In 1882 he became a student of Frederik Nachtweh, under Nachtweh's supervision he gained admission to the Rijksacademie van Beeldende Kunsten. During his time at the Rijksacademie, from 1883 to 1888, his teachers included August Allebe and Barend Wijnveld, and amongst his fellow students were Isaac Israëls, George Breitner, Willem Witsen and Jan Veth. After his studies in Amsterdam he spent another two years at the Koninklijke Academie voor Schone Kunsten in Antwerp, studying under Charles Verlat.
Back in Amsterdam, Arntzenuis became a member of the artist's societies Arte et Amicitiae (1890) and St. Lucas (1891), and he had a studio at the Sarphatistraat. In 1892 his mother became widowed and moved to The Hague and Arntzenuis also moved there to keep her company. Around the same time his former fellow students Isaac Israëls and George Breitner left The Hague for Amsterdam to be a part of the capital's more vibrant artistic climate. At The Hague the established painters of the first generation of the Hague School dominated artistic life.
Spuistraat, 1919, Haags Historisch MuseumArntzenius became a member of the artist's society Pulchri Studio in The Hague in 1892. From 1893 to 1895 he shared Bernard Blommers' former studio with Cornelis Antonie van Waning. He also contributed illustrations to Elsevier Geïllustreerd Maandschrift from 1892 to 1894. In 1896 he was admitted to the Hollandsche Teeken Maatschappij, a society that promoted the medium of watercolours among its members. He got married in 1900, to Lide Doorman, a talented painter of floral still lives, who lived in the house opposite of Arntzenius' mother, together they had four daughters, who he frequently painted.
Richard Caton Woodville
1856 - 1927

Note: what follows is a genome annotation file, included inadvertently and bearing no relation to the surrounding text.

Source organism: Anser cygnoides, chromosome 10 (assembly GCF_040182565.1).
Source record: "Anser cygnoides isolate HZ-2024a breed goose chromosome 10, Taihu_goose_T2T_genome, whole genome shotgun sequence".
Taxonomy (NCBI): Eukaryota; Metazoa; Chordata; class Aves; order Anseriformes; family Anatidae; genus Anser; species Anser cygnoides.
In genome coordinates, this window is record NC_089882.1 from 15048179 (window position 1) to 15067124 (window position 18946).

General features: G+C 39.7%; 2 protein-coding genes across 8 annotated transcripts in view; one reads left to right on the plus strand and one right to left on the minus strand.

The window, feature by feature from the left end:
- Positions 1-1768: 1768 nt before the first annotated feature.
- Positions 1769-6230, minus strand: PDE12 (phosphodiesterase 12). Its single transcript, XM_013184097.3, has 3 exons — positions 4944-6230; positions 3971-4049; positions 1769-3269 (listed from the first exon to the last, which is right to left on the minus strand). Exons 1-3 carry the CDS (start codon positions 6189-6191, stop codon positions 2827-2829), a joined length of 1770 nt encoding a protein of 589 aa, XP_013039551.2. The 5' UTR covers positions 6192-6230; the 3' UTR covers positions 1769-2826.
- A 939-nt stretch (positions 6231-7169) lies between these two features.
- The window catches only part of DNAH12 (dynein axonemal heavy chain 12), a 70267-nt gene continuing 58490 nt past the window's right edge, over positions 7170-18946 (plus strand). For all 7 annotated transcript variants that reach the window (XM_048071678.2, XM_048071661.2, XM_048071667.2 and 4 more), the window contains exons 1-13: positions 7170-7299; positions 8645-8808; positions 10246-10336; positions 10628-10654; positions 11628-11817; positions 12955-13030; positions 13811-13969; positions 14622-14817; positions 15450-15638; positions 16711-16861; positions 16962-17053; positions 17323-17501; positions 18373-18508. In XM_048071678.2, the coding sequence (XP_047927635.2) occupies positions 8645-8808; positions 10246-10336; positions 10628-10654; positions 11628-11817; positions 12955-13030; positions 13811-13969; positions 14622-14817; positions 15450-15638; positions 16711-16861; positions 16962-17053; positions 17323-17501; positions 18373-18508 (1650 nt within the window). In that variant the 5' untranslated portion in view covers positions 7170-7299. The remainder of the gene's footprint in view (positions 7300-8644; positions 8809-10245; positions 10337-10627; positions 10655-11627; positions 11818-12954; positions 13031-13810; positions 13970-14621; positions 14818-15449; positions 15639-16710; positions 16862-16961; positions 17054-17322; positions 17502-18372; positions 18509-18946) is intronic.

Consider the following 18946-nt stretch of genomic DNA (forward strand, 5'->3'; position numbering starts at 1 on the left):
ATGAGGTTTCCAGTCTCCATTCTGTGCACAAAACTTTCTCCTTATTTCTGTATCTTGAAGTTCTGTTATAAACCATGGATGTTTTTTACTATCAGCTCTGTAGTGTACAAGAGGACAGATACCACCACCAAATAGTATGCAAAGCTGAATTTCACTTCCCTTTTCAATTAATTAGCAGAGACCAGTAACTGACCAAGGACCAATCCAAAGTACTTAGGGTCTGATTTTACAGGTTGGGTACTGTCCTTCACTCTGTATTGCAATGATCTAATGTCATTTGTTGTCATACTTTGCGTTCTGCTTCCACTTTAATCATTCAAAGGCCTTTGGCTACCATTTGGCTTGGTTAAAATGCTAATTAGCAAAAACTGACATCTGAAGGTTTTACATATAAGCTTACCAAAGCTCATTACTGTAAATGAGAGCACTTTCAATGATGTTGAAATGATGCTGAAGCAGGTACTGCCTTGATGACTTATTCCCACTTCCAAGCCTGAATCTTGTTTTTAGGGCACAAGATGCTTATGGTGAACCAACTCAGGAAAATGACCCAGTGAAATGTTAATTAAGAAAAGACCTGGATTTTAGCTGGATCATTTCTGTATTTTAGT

was an English artist and illustrator, who is best known for being one of the most prolific and effective painters of battle scenes in the late nineteenth, and early twentieth centuries. The son of American Richard Caton Woodville (The First), who was also a talented artist, Woodville studied at the Dusseldorf School under the great Prussian military artist Wilhelm Camphausen, and then Eduard von Gebhardt, before briefly studying in Russia and then Paris under Gerome. Woodville spent most of his career working for the Illustrated London News where he quickly developed a reputation as a talented reporter and writer, but was also published in Cornhill Magazine, Strand Magazine, and The Tatler. Richard Caton Woodville first experienced battle first-hand when he was sent by the Illustrated London News to report upon the Russo-Turkish War (1877 C 1878), and then again in the 1882 Anglo-Egyptian War where he made numerous sketches, and also obtained photographs of the trenches at Tel-e-Kebir for his friend and co-artist Alphonse-Marie-Adolphe de Neuville whom had been commissioned to paint a scene of the battle. In 1879 Woodville's Before Leuthen, Dec 3rd, 1757 was exhibited in the Royal Academy. It proved popular, and afterwards he began to regularly be exhibited in Burlington House, where 21 of his battle paintings were eventually shown. His most popular works there were ones that dealt with contemporary wars, such as the Second Anglo-Afghan War, Candahar [sic], and Maiwand, Saving the Guns (Walker Art Gallery), the Zulu War, and the First Boer War. His works from Egypt were exhibited at the Fine Art Society in 1883, where his painting The Moonlight Charge at Kassassin proved very popular. The following year he exhibited by Royal Command another painting he had done of the war in Egypt, entitled The Guards at Tel-e-Kebir (Royal Collection). He continued to paint scenes of battle, and few battles or wars that Great Britain fought during his life were not touched upon by him, including the Second Boer War, and World War I. Despite his precocious talent for capturing the dramatic moments of contemporary battles, Woodville also enjoyed recreating historical scenes in both oil, and watercolour. The Illustrated London News commissioned him to complete a commemorative special series recreating the most famous British Battles of history. He depicted The Charge of the Light Brigade (Royal Collection, Madrid) and The Charge of the 21st Lancers at Omdurman (Walker Art Gallery), Battle of Blenheim, Battle of Badajos and several Battle of Waterloo pictures. During World War I, Woodville was compelled to return to the depiction of current events, and three of his Great War works were displayed in the Royal Academy.